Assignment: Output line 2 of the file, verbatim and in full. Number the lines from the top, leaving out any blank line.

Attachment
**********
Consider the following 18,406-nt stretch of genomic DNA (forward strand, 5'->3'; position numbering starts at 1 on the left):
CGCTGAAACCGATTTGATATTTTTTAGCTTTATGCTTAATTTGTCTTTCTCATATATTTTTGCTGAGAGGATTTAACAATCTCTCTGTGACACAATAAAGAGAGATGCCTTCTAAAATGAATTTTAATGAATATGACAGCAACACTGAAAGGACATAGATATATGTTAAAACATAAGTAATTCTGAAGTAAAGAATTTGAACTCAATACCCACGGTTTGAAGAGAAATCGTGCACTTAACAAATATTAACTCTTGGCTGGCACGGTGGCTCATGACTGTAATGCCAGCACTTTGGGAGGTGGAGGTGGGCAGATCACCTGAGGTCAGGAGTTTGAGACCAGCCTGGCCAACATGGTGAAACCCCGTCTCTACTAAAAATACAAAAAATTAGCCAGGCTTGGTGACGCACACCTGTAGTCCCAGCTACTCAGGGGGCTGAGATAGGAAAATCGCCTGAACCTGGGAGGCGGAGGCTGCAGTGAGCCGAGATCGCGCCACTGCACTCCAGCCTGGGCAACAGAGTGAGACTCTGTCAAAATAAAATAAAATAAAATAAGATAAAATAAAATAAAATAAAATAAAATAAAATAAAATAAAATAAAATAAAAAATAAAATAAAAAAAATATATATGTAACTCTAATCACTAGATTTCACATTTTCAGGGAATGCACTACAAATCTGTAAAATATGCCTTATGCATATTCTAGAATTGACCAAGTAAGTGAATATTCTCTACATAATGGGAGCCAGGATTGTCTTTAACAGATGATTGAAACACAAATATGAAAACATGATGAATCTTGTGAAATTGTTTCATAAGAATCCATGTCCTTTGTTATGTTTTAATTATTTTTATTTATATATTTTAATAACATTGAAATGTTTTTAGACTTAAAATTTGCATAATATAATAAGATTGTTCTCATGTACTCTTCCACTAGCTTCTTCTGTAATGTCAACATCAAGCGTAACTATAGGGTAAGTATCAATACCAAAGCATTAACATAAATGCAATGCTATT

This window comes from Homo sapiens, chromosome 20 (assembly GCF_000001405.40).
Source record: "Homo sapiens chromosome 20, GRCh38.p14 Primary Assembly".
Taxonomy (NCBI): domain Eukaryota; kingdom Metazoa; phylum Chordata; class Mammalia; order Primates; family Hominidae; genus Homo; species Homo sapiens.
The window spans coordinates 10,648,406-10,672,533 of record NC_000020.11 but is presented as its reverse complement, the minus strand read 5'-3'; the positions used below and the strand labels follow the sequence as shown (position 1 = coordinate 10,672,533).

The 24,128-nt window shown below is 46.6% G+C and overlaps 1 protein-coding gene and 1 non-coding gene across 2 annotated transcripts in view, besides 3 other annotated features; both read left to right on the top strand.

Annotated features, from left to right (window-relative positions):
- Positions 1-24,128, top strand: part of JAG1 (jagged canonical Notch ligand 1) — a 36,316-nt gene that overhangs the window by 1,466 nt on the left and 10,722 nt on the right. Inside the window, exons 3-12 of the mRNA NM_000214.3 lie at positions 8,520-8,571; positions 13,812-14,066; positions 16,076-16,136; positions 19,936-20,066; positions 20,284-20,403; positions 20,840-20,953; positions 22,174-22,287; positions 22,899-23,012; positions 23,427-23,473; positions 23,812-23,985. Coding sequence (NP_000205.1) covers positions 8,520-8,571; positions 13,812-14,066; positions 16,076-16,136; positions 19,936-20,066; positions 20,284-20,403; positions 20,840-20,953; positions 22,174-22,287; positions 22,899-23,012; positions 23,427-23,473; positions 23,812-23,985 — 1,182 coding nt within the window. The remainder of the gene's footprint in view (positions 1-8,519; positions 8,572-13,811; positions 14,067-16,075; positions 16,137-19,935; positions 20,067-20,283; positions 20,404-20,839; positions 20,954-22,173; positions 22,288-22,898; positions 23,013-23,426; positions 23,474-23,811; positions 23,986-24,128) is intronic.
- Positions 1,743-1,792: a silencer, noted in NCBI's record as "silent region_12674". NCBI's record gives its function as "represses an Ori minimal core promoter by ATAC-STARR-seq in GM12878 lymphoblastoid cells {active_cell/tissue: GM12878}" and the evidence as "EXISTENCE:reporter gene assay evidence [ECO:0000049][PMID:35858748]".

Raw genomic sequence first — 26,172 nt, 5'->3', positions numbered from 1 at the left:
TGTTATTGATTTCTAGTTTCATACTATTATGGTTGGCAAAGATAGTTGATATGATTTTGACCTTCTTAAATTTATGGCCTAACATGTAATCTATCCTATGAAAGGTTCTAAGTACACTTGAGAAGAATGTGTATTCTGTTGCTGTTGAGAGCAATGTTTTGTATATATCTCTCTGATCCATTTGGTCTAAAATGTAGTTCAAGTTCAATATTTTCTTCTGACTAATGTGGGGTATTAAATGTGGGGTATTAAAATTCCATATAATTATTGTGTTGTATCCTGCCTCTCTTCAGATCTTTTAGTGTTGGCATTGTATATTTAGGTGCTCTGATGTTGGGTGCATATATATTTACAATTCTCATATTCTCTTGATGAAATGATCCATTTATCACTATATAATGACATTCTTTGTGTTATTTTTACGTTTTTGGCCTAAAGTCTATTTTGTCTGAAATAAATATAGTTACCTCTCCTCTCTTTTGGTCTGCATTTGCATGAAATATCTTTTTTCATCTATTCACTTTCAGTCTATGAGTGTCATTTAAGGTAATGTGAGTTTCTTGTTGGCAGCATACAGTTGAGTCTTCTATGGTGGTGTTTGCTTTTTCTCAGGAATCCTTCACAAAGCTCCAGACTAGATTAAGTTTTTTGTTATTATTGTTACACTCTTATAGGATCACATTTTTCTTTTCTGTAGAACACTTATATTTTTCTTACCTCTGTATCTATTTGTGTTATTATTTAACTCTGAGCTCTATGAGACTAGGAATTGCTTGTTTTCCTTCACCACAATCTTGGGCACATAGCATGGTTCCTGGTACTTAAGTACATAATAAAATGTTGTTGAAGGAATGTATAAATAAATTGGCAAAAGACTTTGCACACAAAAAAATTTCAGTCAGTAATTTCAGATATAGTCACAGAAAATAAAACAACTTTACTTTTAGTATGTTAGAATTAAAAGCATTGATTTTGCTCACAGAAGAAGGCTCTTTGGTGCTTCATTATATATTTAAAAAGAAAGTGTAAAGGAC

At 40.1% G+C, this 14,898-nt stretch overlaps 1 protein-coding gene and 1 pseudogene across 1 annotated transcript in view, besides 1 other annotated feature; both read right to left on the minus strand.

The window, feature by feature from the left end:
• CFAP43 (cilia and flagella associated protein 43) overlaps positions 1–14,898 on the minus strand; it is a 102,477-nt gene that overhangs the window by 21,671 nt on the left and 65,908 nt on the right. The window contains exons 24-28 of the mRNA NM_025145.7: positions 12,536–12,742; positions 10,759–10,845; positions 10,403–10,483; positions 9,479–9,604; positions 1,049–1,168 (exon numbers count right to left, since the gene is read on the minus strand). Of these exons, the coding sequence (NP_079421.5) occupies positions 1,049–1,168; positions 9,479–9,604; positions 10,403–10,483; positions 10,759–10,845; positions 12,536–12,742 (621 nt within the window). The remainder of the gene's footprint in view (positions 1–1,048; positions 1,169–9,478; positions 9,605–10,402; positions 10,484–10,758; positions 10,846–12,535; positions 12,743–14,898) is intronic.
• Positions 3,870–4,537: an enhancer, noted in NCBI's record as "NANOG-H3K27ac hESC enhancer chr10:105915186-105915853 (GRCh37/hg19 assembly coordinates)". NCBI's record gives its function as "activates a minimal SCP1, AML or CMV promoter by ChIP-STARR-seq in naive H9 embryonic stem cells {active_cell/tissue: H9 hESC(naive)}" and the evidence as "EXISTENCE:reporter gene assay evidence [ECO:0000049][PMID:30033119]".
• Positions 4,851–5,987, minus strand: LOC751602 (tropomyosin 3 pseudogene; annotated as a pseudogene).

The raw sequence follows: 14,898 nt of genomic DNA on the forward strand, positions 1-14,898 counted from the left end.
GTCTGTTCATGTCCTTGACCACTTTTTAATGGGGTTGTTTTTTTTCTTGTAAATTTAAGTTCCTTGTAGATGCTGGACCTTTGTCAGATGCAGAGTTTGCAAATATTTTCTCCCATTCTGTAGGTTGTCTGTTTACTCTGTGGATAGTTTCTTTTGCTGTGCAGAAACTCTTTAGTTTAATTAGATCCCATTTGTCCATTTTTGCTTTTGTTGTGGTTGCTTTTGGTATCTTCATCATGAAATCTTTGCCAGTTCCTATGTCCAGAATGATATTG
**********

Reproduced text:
CGCTGAAACCGATTTGATATTTTTTAGCTTTATGCTTAATTTGTCTTTCTCATATATTTTTGCTGAGAGGATTTAACAATCTCTCTGTGACACAATAAAGAGAGATGCCTTCTAAAATGAATTTTAATGAATATGACAGCAACACTGAAAGGACATAGATATATGTTAAAACATAAGTAATTCTGAAGTAAAGAATTTGAACTCAATACCCACGGTTTGAAGAGAAATCGTGCACTTAACAAATATTAACTCTTGGCTGGCACGGTGGCTCATGACTGTAATGCCAGCACTTTGGGAGGTGGAGGTGGGCAGATCACCTGAGGTCAGGAGTTTGAGACCAGCCTGGCCAACATGGTGAAACCCCGTCTCTACTAAAAATACAAAAAATTAGCCAGGCTTGGTGACGCACACCTGTAGTCCCAGCTACTCAGGGGGCTGAGATAGGAAAATCGCCTGAACCTGGGAGGCGGAGGCTGCAGTGAGCCGAGATCGCGCCACTGCACTCCAGCCTGGGCAACAGAGTGAGACTCTGTCAAAATAAAATAAAATAAAATAAGATAAAATAAAATAAAATAAAATAAAATAAAATAAAATAAAATAAAATAAAAAATAAAATAAAAAAAATATATATGTAACTCTAATCACTAGATTTCACATTTTCAGGGAATGCACTACAAATCTGTAAAATATGCCTTATGCATATTCTAGAATTGACCAAGTAAGTGAATATTCTCTACATAATGGGAGCCAGGATTGTCTTTAACAGATGATTGAAACACAAATATGAAAACATGATGAATCTTGTGAAATTGTTTCATAAGAATCCATGTCCTTTGTTATGTTTTAATTATTTTTATTTATATATTTTAATAACATTGAAATGTTTTTAGACTTAAAATTTGCATAATATAATAAGATTGTTCTCATGTACTCTTCCACTAGCTTCTTCTGTAATGTCAACATCAAGCGTAACTATAGGGTAAGTATCAATACCAAAGCATTAACATAAATGCAATGCTATT